Even though I question whether any of you would benefit from statin therapy, almost all of you could benefit from inflammation reduction. Do you need to address this? Quantitative Medicine can easily answer that one. C-Reactive Protein, or CRP, is a quite general inflammation marker, easily determined with a blood draw. Is yours high? If so, something is amiss. Could be heart disease. Could be allergy, genetics, cancer, a cold, or a lot of other things. However, you need to figure out the bad actors and reduce them to see if CRP goes down. Diet and exercise can play a strong role here. If you do reduce it, you reduce your heart attack risk enormously, far more than even the wildest dreams of the statin manufacturers. Do your own heavy lifting – don’t outsource it to statins.

  4 comments for “Statins Benefit No One

  1. BMY
    March 19, 2015 at 4:26 pm

    If some studies do point to the positive effects statins have on reducing mortality rates in people with Coronary Artery Disease and if that is the reason (mortality reduction) given for prescribing a statin, how does one find appropriate reason to drop the use of statins if that means going against the prescribing doctors orders?

    • March 20, 2015 at 2:17 pm

      Simple, sound question. I am afraid no one, including me, will like the answer. Look, even in the studies that show benefit it is in the setting of a select group of people, in a tight control matrix. The results do not approach the known benefits of proper and intense exercise and we know from other studies such exercise results in injury in those on statins, so the painful conundrum ‘dammed if you do and dammed if you don’t’ arises. Early in the history of this class of drugs experimental signals in the data led researchers to think statins would protect against osteoporosis, cancer, Alzheimers and other forms of dementia and on-by-one these ‘signals’ have proven false; the drugs simply do not do all that early promise offered. Yet, the early promise is still often sold as the real thing. The cancer issue is the last to fall but recent studies have pretty much disproved even this weak signal. So…you will need to make a carefully informed decision and accept the uncertainties. Finally don’t trust us either. There is no dispositive single study that will give you the guidance you seek. Recent publications have proven that the decision algorithms used to make statin use recommendations widely over estimate real risk of vascular events like stroke and heart attack. I sell better diet, more effective exercise and Spiritual discipline; they sell drugs. Neither one will work unless you take your medicine so this isn’t just theory.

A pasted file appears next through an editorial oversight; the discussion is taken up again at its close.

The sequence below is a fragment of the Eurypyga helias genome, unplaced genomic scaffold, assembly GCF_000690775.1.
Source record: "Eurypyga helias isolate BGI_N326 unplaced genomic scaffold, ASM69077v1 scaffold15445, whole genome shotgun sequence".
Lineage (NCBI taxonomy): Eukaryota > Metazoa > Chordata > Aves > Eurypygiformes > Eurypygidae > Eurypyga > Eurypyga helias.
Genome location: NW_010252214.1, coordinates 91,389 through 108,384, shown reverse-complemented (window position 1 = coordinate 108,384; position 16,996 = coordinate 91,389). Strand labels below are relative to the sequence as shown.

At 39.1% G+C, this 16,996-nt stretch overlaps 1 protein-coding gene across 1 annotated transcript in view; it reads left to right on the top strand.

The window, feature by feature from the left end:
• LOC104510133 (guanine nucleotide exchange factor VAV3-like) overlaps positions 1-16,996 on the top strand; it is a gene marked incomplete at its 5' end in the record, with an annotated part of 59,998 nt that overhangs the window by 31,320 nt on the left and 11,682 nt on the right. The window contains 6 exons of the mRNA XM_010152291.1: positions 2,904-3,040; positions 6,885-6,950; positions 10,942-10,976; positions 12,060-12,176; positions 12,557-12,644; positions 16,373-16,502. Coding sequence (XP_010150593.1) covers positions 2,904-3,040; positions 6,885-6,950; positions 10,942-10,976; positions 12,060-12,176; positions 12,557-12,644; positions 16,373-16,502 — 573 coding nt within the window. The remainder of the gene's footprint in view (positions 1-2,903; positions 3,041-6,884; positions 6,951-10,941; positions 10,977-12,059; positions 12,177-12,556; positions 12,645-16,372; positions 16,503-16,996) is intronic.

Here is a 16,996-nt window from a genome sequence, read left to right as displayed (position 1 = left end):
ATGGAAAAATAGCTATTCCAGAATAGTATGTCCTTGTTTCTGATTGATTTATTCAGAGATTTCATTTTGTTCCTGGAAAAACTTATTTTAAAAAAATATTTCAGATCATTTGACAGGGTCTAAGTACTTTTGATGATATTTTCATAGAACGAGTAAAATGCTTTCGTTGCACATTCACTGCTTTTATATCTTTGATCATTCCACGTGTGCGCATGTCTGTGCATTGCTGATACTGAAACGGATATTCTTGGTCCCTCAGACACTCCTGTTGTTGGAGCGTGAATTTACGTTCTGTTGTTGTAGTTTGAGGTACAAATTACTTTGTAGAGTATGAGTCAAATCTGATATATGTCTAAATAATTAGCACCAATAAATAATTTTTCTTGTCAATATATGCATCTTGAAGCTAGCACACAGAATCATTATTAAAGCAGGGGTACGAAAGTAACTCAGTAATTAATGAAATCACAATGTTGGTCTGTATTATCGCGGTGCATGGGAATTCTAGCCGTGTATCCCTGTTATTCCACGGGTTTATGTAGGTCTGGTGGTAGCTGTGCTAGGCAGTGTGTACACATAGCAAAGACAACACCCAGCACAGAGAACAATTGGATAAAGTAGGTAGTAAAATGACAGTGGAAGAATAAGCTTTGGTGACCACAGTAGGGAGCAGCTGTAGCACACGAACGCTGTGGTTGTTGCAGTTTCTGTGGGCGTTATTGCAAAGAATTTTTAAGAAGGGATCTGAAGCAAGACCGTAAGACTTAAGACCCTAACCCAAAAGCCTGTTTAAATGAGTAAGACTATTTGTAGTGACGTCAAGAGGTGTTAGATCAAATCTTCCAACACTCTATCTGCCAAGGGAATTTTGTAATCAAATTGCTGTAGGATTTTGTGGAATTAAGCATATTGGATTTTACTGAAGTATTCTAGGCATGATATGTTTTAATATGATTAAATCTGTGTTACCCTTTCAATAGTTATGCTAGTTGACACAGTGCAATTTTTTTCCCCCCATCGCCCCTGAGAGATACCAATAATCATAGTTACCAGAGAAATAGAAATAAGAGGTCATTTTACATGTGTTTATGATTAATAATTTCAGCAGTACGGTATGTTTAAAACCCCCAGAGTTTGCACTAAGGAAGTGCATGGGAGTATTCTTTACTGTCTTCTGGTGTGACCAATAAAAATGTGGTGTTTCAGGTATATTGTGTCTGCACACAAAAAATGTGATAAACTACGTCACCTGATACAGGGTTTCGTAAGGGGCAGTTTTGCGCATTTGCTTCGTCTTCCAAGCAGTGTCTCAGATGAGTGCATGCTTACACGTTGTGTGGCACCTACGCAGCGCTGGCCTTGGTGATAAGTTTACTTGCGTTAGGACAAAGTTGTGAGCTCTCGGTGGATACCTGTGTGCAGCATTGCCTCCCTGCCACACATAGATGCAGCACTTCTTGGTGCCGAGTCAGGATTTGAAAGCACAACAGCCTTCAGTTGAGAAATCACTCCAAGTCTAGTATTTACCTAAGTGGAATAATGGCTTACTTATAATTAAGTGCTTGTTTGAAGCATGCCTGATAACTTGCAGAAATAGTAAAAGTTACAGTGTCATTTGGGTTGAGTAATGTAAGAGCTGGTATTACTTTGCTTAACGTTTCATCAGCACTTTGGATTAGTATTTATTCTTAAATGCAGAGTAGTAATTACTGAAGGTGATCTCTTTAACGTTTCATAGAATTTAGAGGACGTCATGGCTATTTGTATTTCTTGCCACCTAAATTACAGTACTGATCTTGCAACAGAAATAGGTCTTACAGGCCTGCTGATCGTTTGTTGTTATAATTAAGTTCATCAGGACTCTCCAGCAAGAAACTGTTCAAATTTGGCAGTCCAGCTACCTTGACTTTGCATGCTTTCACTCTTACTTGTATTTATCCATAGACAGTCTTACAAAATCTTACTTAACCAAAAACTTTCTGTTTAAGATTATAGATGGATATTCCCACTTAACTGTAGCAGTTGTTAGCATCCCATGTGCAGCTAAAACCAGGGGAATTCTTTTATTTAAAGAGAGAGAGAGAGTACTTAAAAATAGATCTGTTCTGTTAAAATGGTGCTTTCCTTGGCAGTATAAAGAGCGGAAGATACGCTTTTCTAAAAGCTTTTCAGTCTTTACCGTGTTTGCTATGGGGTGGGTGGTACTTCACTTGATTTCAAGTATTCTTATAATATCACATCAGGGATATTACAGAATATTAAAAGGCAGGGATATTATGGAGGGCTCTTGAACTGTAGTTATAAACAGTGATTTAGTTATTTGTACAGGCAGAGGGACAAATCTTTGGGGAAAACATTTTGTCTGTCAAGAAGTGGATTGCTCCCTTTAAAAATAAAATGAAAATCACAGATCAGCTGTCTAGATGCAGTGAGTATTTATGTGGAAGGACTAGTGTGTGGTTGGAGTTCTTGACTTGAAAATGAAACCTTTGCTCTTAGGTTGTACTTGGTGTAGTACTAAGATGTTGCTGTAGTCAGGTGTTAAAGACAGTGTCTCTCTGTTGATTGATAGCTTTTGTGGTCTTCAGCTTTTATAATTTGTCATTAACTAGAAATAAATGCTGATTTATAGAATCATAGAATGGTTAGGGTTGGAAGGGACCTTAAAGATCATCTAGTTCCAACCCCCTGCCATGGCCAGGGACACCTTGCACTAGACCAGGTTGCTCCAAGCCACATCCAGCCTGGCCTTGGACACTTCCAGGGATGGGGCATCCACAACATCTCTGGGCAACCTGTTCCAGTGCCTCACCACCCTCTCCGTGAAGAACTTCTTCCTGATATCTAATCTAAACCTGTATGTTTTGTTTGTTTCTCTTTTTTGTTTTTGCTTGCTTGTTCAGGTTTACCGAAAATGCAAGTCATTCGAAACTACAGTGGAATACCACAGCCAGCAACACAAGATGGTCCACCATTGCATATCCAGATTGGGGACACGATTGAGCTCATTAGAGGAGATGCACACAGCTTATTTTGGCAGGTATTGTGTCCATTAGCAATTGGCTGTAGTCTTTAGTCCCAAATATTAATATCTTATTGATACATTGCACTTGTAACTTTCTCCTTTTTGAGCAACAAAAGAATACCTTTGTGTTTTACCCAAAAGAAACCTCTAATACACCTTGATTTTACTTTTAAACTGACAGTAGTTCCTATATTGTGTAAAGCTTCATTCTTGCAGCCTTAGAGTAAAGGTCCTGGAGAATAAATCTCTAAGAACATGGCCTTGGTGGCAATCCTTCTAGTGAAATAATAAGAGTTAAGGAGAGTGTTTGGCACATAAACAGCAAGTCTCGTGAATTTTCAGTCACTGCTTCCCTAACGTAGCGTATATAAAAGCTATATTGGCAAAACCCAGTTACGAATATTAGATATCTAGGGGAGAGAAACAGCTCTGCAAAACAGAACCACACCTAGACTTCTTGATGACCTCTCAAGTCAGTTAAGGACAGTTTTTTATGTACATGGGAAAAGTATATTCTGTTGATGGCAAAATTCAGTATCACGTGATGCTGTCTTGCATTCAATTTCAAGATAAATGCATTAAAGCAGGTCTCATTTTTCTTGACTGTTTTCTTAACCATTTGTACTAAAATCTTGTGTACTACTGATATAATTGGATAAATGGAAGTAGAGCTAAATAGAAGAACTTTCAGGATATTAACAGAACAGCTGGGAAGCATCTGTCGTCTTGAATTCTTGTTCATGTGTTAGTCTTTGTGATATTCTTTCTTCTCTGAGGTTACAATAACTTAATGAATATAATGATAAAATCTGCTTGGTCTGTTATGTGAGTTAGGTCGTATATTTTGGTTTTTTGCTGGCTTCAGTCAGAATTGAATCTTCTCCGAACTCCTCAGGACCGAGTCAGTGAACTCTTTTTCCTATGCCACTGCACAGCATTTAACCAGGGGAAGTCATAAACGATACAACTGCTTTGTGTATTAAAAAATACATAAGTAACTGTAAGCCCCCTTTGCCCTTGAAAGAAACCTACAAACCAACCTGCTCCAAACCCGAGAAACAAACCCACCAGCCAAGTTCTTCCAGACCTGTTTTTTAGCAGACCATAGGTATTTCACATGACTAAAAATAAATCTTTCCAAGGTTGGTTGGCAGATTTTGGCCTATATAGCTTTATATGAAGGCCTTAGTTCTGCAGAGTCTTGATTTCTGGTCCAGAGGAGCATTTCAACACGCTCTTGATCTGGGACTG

2. John
    April 14, 2017 at 7:46 pm

    Great Article Mike,

    I’m 62 years old and 14 months ago, a stent was forced on me by my former cardiologist (a subject for another post) and now I don’t trust doctors much. I was put on Lipitor and then Pravastatin, but both made my legs weak and tingle like I had neuropathy.

    After much research, I’ve decided that I’m never going to take another statin again. I lost 30 lbs in the first few months after the stent and I’ve kept it off for a year now. (I’m 6’1″ and I now weigh 184.)

    I eat virtually no sugar and little carbs and I exercise and lift weights 5 days per week. I recently had an NMR profile completed on my lipids and the results put me in the moderate risk for CVD and my Lp(a) is 10. My HDL is 44, trigs are 83, LDL-C is 100. Total Chol is 160. How in the world my former cardiologist talked me into a heart cath is beyond me.

    So, here is my question: Is my Plan of Action one prescribed by anyone in the medical community? Everywhere I turn, from family doctor to cardiologists, they want me to take statins and when I tell them that I won’t, they don’t seem very happy.

  3. Lee
    September 30, 2017 at 2:27 pm

    I read many of the studies on statins. They claimed to reduce LDL and prolong life but did not mention if there were life style changes. Like quiting smoking, eating healthier or if they started exercizing more. They seemed conditionaly bias to me.

Leave a Reply

Your email address will not be published. Required fields are marked *